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Society

Nearly 3 million Hong Kong Facebook accounts may be affected by data leak

Personal information from more than 533 million Facebook users from 106 countries have been leaked and posted in a low-level hacking forum on Saturday, cybersecurity researcher, Alon Gai said on Twitter on Saturday. Around 2.94 million Hong Kong users may be affected. The exposed data includes users’ full names, phone numbers, locations, email addresses and biographical information. Security researchers say hackers could use the data to commit fraud.  A Facebook spokesperson said that the data had been scrapped due to a vulnerability that the company patched in 2019.  According to Alon Gal, the chief technology officer of a cybercrime intelligence firm Hudson Rock, who discovered the leakage of data on Saturday, said while the data is a couple of years old, it could be used by cybercriminals  to impersonate users or scam them into handing over login credentials.  Ms Chung Lai-ling Ada, the Privacy Commissioner for Personal Data inHong Kong, said that her office is paying close attention to the Facebook leak and has carried out compliance investigations.  She suggested that members of the public should think twice before using social media. "The use of social media carries inherent yet non-negligible risks to users' privacy in relation to personal data," said Ms Chung.  The PCPD also issued a “Guidance on Protecting Personal Data Privacy in the Use of Social Media and Instant Messaging Apps” on April 5, which provides the public with some practical advice to mitigate the privacy risks involved in the use of social media. The Guidance points out that the use of social media and instant messaging apps is not really "free" because users’ personal data is usually monetized upon registration or in the course of user activities.  Users of social media often unwittingly reveal more information than they think. Information shared online can also be misused …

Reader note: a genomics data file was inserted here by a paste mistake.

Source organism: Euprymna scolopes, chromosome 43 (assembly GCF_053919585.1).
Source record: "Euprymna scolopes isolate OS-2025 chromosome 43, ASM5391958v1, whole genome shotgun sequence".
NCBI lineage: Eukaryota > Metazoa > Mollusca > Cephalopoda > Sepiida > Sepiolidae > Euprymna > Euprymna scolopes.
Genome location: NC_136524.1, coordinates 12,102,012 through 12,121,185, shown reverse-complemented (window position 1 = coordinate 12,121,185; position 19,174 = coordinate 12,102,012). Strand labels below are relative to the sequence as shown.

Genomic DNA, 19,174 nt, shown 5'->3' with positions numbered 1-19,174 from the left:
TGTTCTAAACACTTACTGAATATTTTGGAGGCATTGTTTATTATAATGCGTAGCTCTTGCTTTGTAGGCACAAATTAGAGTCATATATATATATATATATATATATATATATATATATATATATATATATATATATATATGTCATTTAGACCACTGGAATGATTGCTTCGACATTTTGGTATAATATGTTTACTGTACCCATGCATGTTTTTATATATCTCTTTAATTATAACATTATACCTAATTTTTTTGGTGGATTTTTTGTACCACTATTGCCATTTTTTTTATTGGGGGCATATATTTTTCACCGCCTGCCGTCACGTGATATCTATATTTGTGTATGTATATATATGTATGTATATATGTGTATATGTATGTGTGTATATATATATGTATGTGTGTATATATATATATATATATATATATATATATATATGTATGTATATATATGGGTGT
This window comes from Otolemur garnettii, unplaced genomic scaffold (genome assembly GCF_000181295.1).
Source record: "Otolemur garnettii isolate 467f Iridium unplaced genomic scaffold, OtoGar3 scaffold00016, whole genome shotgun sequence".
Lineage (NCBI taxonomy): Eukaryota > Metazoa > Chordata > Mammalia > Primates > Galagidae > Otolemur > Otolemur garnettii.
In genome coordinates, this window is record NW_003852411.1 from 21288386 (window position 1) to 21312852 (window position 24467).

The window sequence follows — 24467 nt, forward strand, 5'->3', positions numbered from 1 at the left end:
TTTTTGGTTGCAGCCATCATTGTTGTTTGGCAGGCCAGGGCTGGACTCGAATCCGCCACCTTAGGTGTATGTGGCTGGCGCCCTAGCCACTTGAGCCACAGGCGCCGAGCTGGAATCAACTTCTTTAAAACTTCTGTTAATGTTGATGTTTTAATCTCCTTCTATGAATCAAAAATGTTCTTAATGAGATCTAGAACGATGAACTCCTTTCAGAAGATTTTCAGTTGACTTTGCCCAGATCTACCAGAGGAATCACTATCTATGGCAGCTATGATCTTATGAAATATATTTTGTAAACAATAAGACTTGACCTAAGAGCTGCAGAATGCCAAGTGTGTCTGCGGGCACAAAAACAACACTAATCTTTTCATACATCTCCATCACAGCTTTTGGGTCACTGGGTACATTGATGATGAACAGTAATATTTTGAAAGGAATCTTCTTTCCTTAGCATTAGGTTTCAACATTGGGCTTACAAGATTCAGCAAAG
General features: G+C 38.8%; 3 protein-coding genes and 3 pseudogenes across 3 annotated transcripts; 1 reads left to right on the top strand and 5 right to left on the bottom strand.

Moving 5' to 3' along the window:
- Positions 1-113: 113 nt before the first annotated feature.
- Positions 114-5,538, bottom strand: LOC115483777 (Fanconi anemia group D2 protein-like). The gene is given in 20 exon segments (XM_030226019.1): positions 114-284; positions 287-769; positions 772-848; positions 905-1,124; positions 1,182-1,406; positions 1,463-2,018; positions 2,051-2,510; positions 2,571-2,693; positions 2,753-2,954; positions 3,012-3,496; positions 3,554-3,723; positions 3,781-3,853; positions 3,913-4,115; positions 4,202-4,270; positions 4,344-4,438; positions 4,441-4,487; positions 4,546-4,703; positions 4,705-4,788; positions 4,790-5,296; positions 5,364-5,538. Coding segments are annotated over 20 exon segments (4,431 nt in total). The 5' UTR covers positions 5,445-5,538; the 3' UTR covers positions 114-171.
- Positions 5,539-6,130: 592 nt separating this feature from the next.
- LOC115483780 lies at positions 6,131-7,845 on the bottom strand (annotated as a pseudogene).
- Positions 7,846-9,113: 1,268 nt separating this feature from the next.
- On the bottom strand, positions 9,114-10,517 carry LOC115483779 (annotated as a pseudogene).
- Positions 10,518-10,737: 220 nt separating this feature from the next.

Society

Hong Kong resumes BioNTech vaccination after 12-day suspension

Hong Kong resumes BioNTech vaccination after 12-day suspension Hong Kong's BioNTech vaccination programme started again on Monday after a batch of the vaccine was found to have defective packaging on March 24. The injections offered from today come from a new batch of 300,000 doses that arrived last Saturday. Two previous batches are temporarily on hold until an investigation is completed by the manufacturer. People who could not get their vaccination during the week-long stoppage are automatically reassigned new time slots by the Centre for Health Protection. A notification is sent to their phones. "I am actually still a little worried, but I heard that the second dose must be given within a limited time after the first dose," said Ngan Lap-wing, a 62-year-old man who received his first shot on March 10. He originally booked a second shot on April 1. The city's vaccination booking system showed that all bookings of the BioNTech jabs are taken in the coming two days. "I had obvious side effects such as a fever after getting the first dose, and the second dose I received was a new batch. So I think it should be effective," said Alfred Lau, a 35-year-old banker who had his second shot today. By April 4, about 151,400 people in Hong Kong have received the first dose of the BioNTech vaccine and about 600 have also had their second shot, according to the latest figures released by the government.

Business

Goldman recommends “buy” Bilibili with expectation of soaring 40%

  • The Young Reporter
  • By: Vikki Cai ChuchuEdited by: Zhou Yichen Gloria 周奕辰
  • 2021-04-02